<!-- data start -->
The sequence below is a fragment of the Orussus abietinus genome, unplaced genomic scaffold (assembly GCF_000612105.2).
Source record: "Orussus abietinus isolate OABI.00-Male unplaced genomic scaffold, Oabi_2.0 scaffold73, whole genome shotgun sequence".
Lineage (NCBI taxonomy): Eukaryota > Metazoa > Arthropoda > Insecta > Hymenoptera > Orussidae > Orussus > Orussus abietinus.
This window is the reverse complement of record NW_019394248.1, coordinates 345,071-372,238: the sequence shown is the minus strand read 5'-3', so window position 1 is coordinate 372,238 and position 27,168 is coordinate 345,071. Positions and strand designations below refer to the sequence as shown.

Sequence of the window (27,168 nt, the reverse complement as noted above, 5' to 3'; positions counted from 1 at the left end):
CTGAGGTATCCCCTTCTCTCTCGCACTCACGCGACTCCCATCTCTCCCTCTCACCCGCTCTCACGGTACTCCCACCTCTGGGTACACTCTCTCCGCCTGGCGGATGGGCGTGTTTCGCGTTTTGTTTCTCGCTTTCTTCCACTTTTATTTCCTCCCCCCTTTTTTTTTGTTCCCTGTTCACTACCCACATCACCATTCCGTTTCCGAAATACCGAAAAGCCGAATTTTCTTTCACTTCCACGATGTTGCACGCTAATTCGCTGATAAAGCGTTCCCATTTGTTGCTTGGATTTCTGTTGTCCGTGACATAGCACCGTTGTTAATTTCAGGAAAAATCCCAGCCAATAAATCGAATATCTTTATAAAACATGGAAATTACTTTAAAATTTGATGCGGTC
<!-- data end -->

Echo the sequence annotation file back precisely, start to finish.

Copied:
The sequence below is a fragment of the Orussus abietinus genome, unplaced genomic scaffold (assembly GCF_000612105.2).
Source record: "Orussus abietinus isolate OABI.00-Male unplaced genomic scaffold, Oabi_2.0 scaffold73, whole genome shotgun sequence".
Lineage (NCBI taxonomy): Eukaryota > Metazoa > Arthropoda > Insecta > Hymenoptera > Orussidae > Orussus > Orussus abietinus.
This window is the reverse complement of record NW_019394248.1, coordinates 345,071-372,238: the sequence shown is the minus strand read 5'-3', so window position 1 is coordinate 372,238 and position 27,168 is coordinate 345,071. Positions and strand designations below refer to the sequence as shown.

Sequence of the window (27,168 nt, the reverse complement as noted above, 5' to 3'; positions counted from 1 at the left end):
CTGAGGTATCCCCTTCTCTCTCGCACTCACGCGACTCCCATCTCTCCCTCTCACCCGCTCTCACGGTACTCCCACCTCTGGGTACACTCTCTCCGCCTGGCGGATGGGCGTGTTTCGCGTTTTGTTTCTCGCTTTCTTCCACTTTTATTTCCTCCCCCCTTTTTTTTTGTTCCCTGTTCACTACCCACATCACCATTCCGTTTCCGAAATACCGAAAAGCCGAATTTTCTTTCACTTCCACGATGTTGCACGCTAATTCGCTGATAAAGCGTTCCCATTTGTTGCTTGGATTTCTGTTGTCCGTGACATAGCACCGTTGTTAATTTCAGGAAAAATCCCAGCCAATAAATCGAATATCTTTATAAAACATGGAAATTACTTTAAAATTTGATGCGGTC